LOCATING SHAMBHALA: A PILGRIMAGE COMPLEX FOR KALAPA VALLEY IN THE HIGHLANDS OF CAPE BRETON, NOVA SCOTIA
Perkins, Will Kipping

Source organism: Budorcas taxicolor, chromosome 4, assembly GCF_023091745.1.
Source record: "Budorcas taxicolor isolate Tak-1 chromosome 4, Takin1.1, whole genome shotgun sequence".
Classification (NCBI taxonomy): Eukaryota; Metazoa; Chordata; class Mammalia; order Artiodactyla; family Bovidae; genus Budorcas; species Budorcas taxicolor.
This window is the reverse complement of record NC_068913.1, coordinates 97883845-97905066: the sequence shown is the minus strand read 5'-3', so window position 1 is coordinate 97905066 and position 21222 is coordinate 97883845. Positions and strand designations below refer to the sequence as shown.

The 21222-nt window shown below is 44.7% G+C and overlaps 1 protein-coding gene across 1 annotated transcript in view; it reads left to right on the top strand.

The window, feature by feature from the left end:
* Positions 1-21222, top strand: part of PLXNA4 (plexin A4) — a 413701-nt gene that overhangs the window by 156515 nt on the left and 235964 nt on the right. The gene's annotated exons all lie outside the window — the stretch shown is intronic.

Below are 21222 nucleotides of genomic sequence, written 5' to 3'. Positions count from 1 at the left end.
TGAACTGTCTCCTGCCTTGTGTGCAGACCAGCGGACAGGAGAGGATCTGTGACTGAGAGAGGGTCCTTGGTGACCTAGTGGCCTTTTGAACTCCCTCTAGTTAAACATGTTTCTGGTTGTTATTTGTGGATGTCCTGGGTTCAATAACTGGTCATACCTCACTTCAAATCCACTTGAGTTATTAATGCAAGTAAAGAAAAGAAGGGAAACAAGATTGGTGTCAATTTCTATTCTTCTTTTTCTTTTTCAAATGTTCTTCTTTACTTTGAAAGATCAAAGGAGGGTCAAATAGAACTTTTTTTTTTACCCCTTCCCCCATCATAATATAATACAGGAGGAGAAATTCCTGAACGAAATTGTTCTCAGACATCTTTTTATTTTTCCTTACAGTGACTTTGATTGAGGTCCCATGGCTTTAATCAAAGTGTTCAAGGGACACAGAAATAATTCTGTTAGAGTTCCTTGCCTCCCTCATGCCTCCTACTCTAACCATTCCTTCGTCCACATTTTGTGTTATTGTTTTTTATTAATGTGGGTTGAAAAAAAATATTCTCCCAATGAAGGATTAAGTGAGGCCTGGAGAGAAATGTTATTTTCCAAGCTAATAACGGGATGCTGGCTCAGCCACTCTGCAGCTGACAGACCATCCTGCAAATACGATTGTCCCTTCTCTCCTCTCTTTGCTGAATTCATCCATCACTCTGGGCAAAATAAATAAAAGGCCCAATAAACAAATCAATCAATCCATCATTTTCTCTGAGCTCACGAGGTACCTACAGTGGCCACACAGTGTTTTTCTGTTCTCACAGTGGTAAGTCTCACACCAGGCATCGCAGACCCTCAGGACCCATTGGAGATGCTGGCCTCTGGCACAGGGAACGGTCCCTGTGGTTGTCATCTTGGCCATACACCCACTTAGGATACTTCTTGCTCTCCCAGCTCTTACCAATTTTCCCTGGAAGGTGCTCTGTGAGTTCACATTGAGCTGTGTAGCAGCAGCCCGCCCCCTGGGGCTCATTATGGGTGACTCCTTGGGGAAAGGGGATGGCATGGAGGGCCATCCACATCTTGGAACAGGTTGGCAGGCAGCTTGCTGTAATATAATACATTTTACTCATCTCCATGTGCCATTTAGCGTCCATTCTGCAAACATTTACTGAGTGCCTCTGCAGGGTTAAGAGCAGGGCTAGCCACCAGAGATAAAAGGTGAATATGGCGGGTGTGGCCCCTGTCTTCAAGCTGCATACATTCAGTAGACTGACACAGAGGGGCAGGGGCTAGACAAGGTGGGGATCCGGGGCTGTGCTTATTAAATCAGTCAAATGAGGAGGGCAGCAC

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This thesis explores the relationship between landscape, sacred space and dwelling in the non-theistic spiritual tradition of Shambhala. Through the design of a pilgrimage complex for Kalapa Valley in the Cape Breton Highlands in Nova Scotia, Canada - the most sacred Shambhala site - the community’s unique relationship to the physical and cultural landscape of Nova Scotia is examined. The investigation reexamines the architectural framework of critical regionalism and the concept of dwelling through Shambhala culture and proposes abstraction as a method by which landscape and cultural context can become essential elements of a non-theistic sacred architecture for a global spiritual community with fundamental place-based narratives.